After the abolition of slavery in many countries in the 19th century, Europeans still needed laborers.[16] Moreover, conditions for emancipated slaves were harsh.[12][16] Discrimination was rampant within the labor market, making attainment of a sustainable income for former slaves tough.[12] Because of these conditions, many freed slaves preferred to live through slavery-like contracts with their masters in a manner parallel to debt bondage.[16]

Europe[edit]

Classical antiquity[edit]

Debt bondage was "quite normal" in classical antiquity.[17] The poor or those who had fallen irredeemably in debt might place themselves into bondage "voluntarily"—or more precisely, might be compelled by circumstances to choose debt bondage as a way to anticipate and avoid worse terms that their creditors might impose on them.[18] In the Greco-Roman world, debt bondage was a distinct legal category into which a free person might fall, in theory temporarily, distinguished from the pervasive practice of slavery, which included enslavement as a result of defaulting on debt. Many forms of debt bondage existed in both ancient Greece and ancient Rome.[19]

Ancient Greece[edit]

Debt bondage was widespread in ancient Greece. The only city-state known to have abolished it is Athens, as early as the Archaic period under the debt reform legislation of Solon.[20] Both enslavement for debt and debt bondage were practiced in Ptolemaic Egypt.[21] By the Hellenistic period, the limited evidence indicates that debt bondage had replaced outright enslavement for debt.[21]

The most onerous debt bondage was various forms of paramonē, "indentured labor." As a matter of law, a person subjected to paramonē was categorically free, and not a slave, but in practice his freedom was severely constrained by his servitude.[22] Solon's reforms occurred in the context of democratic politics at Athens that required clearer distinctions between "free" and "slave"; as a perverse consequence, chattel slavery increased.[23]

The selling of one's own child into slavery is likely in most cases to have resulted from extreme poverty or debt, but strictly speaking is a form of chattel slavery, not debt bondage. The exact legal circumstances in Greece, however, are far more poorly documented than in ancient Rome.[22]

Ancient Rome[edit]
Main article: Nexum

Nexum was a debt bondage contract in the early Roman Republic. Within the Roman legal system, it was a form of mancipatio. Though the terms of the contract would vary, essentially a free man pledged himself as a bond slave (nexus) as surety for a loan. He might also hand over his son as collateral. Although the bondsman might be subjected to humiliation and abuse, as a legal citizen he was supposed to be exempt from corporal punishment. Nexum was abolished by the Lex Poetelia Papiria in 326 BC, in part to prevent abuses to the physical integrity of citizens who had fallen into debt bondage.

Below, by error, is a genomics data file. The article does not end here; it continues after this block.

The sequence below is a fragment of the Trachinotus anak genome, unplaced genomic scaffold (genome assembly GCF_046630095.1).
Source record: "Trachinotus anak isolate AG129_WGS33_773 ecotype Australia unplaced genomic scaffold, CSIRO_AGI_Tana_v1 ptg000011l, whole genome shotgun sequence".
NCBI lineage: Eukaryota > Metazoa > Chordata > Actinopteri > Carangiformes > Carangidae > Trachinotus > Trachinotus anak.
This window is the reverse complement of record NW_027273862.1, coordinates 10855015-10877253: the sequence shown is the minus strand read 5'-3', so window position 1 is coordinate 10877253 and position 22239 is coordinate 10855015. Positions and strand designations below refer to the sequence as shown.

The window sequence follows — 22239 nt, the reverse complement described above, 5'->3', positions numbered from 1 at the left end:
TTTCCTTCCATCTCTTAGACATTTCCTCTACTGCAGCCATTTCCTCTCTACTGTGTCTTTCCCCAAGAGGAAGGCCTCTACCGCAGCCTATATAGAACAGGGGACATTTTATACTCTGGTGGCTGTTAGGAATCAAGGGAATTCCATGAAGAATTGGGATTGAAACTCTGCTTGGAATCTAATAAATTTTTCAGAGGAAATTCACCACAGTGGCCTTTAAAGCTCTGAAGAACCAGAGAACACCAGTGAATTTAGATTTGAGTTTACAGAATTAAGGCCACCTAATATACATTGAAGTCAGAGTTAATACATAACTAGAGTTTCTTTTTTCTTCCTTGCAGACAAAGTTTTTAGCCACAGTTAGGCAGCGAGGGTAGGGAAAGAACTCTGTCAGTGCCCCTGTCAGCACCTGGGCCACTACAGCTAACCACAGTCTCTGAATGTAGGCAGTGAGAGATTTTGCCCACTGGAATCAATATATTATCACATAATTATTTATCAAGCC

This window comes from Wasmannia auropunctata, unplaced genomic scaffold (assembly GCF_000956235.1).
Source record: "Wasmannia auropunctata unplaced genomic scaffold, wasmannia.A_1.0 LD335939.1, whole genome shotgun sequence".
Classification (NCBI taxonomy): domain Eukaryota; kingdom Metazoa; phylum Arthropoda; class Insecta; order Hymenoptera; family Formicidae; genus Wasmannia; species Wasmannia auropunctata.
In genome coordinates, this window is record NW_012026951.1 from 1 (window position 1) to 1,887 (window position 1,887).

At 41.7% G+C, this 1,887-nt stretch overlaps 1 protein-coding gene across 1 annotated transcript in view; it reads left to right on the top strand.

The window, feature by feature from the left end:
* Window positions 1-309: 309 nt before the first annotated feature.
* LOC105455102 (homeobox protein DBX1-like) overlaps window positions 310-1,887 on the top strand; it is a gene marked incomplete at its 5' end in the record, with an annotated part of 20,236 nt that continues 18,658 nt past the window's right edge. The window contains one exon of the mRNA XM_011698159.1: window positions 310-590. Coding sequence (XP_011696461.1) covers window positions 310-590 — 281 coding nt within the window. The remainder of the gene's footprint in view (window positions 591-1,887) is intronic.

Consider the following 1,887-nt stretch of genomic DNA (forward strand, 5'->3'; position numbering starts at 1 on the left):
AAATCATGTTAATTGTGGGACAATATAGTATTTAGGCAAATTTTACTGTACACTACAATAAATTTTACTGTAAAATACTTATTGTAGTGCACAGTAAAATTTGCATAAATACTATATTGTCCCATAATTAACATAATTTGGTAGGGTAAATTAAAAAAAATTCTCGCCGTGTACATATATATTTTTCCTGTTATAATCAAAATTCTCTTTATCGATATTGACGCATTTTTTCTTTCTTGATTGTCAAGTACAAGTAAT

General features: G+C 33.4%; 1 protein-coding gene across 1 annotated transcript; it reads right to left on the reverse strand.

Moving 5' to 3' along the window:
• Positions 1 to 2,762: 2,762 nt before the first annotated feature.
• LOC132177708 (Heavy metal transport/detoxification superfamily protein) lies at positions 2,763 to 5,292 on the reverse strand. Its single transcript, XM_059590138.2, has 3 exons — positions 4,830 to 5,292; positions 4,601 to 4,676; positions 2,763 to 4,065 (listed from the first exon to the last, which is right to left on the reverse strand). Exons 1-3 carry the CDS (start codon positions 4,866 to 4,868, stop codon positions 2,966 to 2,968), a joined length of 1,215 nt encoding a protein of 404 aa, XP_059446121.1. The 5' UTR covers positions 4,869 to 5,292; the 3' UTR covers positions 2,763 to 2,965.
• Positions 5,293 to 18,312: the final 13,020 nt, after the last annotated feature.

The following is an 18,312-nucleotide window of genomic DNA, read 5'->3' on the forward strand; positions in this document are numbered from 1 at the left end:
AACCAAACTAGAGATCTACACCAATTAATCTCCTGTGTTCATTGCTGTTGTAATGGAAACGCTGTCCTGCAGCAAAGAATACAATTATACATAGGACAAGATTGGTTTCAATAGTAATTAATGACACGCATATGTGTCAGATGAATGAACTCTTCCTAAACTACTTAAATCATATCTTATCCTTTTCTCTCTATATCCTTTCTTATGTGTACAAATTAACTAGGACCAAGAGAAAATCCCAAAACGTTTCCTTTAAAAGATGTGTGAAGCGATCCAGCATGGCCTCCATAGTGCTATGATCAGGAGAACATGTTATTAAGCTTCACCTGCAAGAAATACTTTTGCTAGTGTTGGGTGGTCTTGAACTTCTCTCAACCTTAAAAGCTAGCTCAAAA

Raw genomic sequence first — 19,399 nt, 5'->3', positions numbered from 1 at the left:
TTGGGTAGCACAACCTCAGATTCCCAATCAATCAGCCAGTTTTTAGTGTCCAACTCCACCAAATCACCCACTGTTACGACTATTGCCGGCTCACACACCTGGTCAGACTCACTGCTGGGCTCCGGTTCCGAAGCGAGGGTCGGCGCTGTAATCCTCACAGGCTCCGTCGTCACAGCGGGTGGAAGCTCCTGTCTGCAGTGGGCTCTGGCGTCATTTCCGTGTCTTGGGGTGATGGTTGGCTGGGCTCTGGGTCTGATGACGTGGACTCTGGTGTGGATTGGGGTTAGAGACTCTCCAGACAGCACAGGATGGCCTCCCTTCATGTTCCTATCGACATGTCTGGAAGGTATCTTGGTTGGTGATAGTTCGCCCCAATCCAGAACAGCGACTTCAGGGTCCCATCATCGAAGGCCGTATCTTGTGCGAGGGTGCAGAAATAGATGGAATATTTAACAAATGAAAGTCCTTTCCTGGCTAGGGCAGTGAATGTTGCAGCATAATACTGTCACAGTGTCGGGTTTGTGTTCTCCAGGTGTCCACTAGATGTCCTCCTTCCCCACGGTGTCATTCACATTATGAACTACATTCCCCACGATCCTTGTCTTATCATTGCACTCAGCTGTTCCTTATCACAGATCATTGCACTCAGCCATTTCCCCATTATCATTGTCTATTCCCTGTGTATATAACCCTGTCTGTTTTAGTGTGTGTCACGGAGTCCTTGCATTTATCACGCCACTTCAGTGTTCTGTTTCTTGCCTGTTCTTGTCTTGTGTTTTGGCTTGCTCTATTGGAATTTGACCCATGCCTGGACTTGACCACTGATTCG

Roman historians illuminated the abolition of nexum with a traditional story that varied in its particulars; basically, a nexus who was a handsome but upstanding youth suffered sexual harassment by the holder of the debt. In one version, the youth had gone into debt to pay for his father's funeral; in others, he had been handed over by his father. In all versions, he is presented as a model of virtue. Historical or not, the cautionary tale highlighted the incongruities of subjecting one free citizen to another's use, and the legal response was aimed at establishing the citizen's right to liberty (libertas), as distinguished from the slave or social outcast.[24]

Cicero considered the abolition of nexum primarily a political maneuver to appease the common people (plebs): the law was passed during the Conflict of the Orders, when plebeians were struggling to establish their rights in relation to the hereditary privileges of the patricians. Although nexum was abolished as a way to secure a loan, debt bondage might still result after a debtor defaulted.[24]

European Middle Ages[edit]

While serfdom under feudalism was the predominant political and economic system in Europe in the High Middle Ages, persisting in the Austrian Empire till 1848 and the Russian Empire until 1861 (details),[25] debt bondage (and slavery) provided other forms of unfree labour.

Americas[edit]

For more details on indentured servitude in the American colonies, see Indentured servant.
  • In Peru a peonage system existed from the 16th century until land reform in the 1950s. One estate in Peru that existed from the late 16th century until it ended had up to 1,700 people employed and had a prison. They were expected to work for their landlord a minimum of three days a week and more if necessary to complete assigned work. Workers were paid a symbolic two cents per year. Workers were unable to travel outside their assigned lands without permission and were not allowed to organise any independent community activity. In the Peruvian Amazon, debt peonage is an important aspect of contemporary Urarina society.[27]